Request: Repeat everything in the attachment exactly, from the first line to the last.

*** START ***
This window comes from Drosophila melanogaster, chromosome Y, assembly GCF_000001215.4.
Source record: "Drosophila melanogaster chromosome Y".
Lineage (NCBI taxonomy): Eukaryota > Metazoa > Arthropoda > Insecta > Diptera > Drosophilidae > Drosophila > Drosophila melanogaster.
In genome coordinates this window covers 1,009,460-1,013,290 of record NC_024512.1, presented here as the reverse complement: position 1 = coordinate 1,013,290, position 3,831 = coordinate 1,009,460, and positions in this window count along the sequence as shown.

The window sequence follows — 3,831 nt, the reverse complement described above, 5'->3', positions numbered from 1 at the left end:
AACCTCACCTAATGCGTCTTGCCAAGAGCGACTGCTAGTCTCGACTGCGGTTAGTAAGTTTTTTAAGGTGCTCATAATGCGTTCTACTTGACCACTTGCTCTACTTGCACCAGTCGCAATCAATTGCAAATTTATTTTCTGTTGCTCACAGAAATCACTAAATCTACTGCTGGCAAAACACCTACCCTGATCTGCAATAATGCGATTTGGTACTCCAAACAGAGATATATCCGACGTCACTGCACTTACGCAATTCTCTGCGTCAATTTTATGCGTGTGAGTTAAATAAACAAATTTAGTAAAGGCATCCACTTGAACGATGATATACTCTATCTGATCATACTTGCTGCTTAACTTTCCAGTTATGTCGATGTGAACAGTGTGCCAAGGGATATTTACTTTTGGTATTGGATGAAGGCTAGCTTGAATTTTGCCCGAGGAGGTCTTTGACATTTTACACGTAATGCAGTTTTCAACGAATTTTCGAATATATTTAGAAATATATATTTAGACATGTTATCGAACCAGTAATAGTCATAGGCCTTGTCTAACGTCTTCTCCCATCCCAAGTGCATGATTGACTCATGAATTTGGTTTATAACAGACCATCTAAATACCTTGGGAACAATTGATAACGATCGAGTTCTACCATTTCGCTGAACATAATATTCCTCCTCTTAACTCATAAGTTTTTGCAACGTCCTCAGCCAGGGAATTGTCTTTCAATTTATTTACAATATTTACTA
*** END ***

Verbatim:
This window comes from Drosophila melanogaster, chromosome Y, assembly GCF_000001215.4.
Source record: "Drosophila melanogaster chromosome Y".
Lineage (NCBI taxonomy): Eukaryota > Metazoa > Arthropoda > Insecta > Diptera > Drosophilidae > Drosophila > Drosophila melanogaster.
In genome coordinates this window covers 1,009,460-1,013,290 of record NC_024512.1, presented here as the reverse complement: position 1 = coordinate 1,013,290, position 3,831 = coordinate 1,009,460, and positions in this window count along the sequence as shown.

The window sequence follows — 3,831 nt, the reverse complement described above, 5'->3', positions numbered from 1 at the left end:
AACCTCACCTAATGCGTCTTGCCAAGAGCGACTGCTAGTCTCGACTGCGGTTAGTAAGTTTTTTAAGGTGCTCATAATGCGTTCTACTTGACCACTTGCTCTACTTGCACCAGTCGCAATCAATTGCAAATTTATTTTCTGTTGCTCACAGAAATCACTAAATCTACTGCTGGCAAAACACCTACCCTGATCTGCAATAATGCGATTTGGTACTCCAAACAGAGATATATCCGACGTCACTGCACTTACGCAATTCTCTGCGTCAATTTTATGCGTGTGAGTTAAATAAACAAATTTAGTAAAGGCATCCACTTGAACGATGATATACTCTATCTGATCATACTTGCTGCTTAACTTTCCAGTTATGTCGATGTGAACAGTGTGCCAAGGGATATTTACTTTTGGTATTGGATGAAGGCTAGCTTGAATTTTGCCCGAGGAGGTCTTTGACATTTTACACGTAATGCAGTTTTCAACGAATTTTCGAATATATTTAGAAATATATATTTAGACATGTTATCGAACCAGTAATAGTCATAGGCCTTGTCTAACGTCTTCTCCCATCCCAAGTGCATGATTGACTCATGAATTTGGTTTATAACAGACCATCTAAATACCTTGGGAACAATTGATAACGATCGAGTTCTACCATTTCGCTGAACATAATATTCCTCCTCTTAACTCATAAGTTTTTGCAACGTCCTCAGCCAGGGAATTGTCTTTCAATTTATTTACAATATTTACTA